Recent Research Sparks Debate Over Benefits vs Side Effects of Statins

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Recent Research Sparks Debate Over Benefits vs Side Effects of Statins

There is significant debate over the benefits vs side effects of statins and this is perhaps best illustrated by the ongoing debate between two of the UK's most prominent medical publications.

In 2013, The British Medical Journal (BMJ) published papers by Harvard Medical School's John Abramson and UK cardiologist Aseem Malhotra claiming up to 20 percent of statin users get side effects.

The 20 percent figure was later retracted after the BMJ said it was based on flawed data, but this and other reports affected patient confidence and have contributed to the large contingent of bloggers who highlight the negative side effects of statins.

Reuters quotes David Webb, president of the British Pharmacological Society, saying he feared many patients who should take statins had been persuaded against them by exaggerated claims of harm:  “It is likely that many lives have been lost based on a perceived view that statins are dangerous and ineffective,” he said.

On September 8th, 2016, a string of articles appeared in US and British news outlets summarizing the findings of a 30-page paper published in The Lancet by Dr. Rory Collins (University of Oxford). The review found that statins benefits were underestimated and that the side effects had been exaggerated, to the detriment of public health. It said that statins prevent 80,000 heart attacks and strokes a year in the UK alone.

Our review shows that the numbers of people who avoid heart attacks and strokes by taking statin therapy are very much larger than the numbers who have side-effects with it,” review author Dr. Rory Collins, of the University of Oxford, in England, said in a press statement. “In addition, whereas most of the side effects can be reversed with no residual effects by stopping the statin, the effects of a heart attack or stroke not being prevented are irreversible and can be devastating.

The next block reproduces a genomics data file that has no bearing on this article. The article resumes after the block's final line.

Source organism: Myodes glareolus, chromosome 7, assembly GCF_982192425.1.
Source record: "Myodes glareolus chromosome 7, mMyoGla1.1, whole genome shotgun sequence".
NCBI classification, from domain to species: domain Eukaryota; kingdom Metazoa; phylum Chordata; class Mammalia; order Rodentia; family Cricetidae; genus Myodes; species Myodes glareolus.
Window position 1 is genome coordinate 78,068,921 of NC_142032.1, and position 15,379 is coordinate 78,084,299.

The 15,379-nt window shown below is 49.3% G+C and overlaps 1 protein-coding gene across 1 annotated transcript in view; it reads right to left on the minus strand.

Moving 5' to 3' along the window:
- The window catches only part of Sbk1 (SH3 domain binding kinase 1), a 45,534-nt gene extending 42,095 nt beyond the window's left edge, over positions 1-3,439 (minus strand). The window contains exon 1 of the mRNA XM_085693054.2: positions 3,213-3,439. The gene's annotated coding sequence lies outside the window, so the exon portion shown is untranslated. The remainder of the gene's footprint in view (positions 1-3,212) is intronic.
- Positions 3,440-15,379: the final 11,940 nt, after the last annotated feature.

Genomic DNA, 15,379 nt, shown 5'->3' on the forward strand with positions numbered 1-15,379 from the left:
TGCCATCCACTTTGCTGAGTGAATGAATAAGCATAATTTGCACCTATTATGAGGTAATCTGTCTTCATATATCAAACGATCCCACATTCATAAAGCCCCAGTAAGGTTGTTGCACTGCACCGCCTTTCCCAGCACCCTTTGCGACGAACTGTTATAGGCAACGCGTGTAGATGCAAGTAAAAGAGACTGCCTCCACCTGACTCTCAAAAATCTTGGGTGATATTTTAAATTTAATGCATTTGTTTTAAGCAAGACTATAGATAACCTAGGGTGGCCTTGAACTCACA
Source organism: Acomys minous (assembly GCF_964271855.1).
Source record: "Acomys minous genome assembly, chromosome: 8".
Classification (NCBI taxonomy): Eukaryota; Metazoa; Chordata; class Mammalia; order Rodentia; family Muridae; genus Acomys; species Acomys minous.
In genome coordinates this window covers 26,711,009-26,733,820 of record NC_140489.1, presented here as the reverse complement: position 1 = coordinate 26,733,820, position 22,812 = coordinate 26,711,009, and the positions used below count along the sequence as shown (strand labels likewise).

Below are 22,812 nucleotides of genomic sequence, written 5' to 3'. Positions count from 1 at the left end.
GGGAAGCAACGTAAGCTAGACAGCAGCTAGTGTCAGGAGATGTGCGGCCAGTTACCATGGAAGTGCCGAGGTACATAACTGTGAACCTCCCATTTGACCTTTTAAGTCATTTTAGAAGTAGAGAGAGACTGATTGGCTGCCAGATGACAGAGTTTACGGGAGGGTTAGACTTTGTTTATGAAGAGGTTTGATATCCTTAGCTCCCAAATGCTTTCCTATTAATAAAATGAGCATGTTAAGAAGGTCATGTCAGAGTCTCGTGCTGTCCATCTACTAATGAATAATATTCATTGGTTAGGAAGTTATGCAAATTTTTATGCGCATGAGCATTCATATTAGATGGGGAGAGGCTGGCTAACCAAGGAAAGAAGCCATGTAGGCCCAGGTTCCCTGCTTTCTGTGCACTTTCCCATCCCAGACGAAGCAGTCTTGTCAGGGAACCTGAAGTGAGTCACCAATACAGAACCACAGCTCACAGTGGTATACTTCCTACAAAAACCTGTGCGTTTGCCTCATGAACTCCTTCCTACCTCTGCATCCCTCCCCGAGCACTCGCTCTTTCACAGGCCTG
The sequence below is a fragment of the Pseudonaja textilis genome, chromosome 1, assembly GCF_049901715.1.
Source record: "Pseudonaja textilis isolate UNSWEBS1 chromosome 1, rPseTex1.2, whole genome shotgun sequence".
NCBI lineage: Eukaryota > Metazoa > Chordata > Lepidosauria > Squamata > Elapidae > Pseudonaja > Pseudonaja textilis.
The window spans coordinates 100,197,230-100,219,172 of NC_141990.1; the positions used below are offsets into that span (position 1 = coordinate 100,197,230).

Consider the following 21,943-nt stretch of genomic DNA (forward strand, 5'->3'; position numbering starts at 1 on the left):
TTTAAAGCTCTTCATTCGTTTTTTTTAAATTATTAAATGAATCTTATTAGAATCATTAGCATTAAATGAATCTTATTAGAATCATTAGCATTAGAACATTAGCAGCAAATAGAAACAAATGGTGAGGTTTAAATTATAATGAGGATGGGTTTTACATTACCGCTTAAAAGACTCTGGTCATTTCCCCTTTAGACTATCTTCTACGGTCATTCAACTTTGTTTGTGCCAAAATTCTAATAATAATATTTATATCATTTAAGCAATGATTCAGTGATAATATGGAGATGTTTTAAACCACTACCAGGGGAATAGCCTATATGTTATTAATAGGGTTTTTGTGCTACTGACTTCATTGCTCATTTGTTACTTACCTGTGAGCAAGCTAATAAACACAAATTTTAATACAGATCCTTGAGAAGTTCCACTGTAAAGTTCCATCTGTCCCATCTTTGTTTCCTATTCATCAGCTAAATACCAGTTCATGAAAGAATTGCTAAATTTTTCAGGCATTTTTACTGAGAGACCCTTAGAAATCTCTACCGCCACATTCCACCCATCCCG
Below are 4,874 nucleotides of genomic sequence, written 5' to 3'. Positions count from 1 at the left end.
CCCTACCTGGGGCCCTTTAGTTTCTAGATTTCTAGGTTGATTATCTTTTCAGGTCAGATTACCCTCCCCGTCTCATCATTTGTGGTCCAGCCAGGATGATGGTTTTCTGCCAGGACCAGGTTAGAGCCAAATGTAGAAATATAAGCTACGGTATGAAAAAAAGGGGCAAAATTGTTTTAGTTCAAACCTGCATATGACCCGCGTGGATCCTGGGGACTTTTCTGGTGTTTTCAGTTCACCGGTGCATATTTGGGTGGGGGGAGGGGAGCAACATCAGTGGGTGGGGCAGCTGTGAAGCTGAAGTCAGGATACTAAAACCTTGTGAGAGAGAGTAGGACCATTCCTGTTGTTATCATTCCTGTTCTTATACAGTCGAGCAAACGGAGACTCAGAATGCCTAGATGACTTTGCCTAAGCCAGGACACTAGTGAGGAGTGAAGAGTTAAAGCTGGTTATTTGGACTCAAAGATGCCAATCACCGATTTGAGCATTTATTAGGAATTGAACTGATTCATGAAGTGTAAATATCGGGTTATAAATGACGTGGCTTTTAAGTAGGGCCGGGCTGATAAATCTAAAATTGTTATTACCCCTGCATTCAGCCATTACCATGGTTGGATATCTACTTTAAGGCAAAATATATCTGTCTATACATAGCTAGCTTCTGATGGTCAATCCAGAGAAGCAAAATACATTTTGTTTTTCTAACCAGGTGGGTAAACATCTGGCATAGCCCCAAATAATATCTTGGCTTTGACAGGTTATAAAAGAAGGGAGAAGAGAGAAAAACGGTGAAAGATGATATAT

Co-author Dr. Liam Smeeth, from the London School of Hygiene & Tropical Medicine, adds: “The best available scientific evidence tells us that statins are effective, safe drugs that have a crucial role in helping prevent cardiovascular disease: the leading cause of morbidity and mortality worldwide.”

The review found that lowering cholesterol by 2 millimoles per liter with a statin, such as a daily 40-milligram tablet of atorvastatin for 5 years in 10,000 patients would prevent major cardiovascular events in 1,500 people and cause problematic side effects in around 200. (Reuters)

You should hear both sides of the debate so we’ve linked you to articles and sources on both sides. You can find a good review of the controversy at CardioBrief.

The fact is that many of you have been or will be prescribed a statin therapy by your doctor to help you control your high cholesterol.   When this happens, and if you encounter side effects like muscle pain or low energy, there are steps you can take to help you deal with them (as suggested above by Dr. Roy Collins from Oxford University).  One such step you should consider is taking a high absorption coenzyme Q10, or CoQ10, supplement as an adjunct to your treatment.

According to a survey of U.S. cardiologists conducted May 2016, “CoQ10 is recommended by more cardiologists than any other  supplement to all of their patients and especially to statin patients.”1 In addition, 89% of those cardiologists also recommend you take a CoQ10 supplement that is soluble in both water and fat over regular supplements that are only soluble in fat.

For more information, you can also read:

Can CoQ10 Help With Statin-Caused Muscle Pain?

Statin Users, CoQ10 is Your New Best

References:

  1. AlphaImpactRx Provoice Survey 2016

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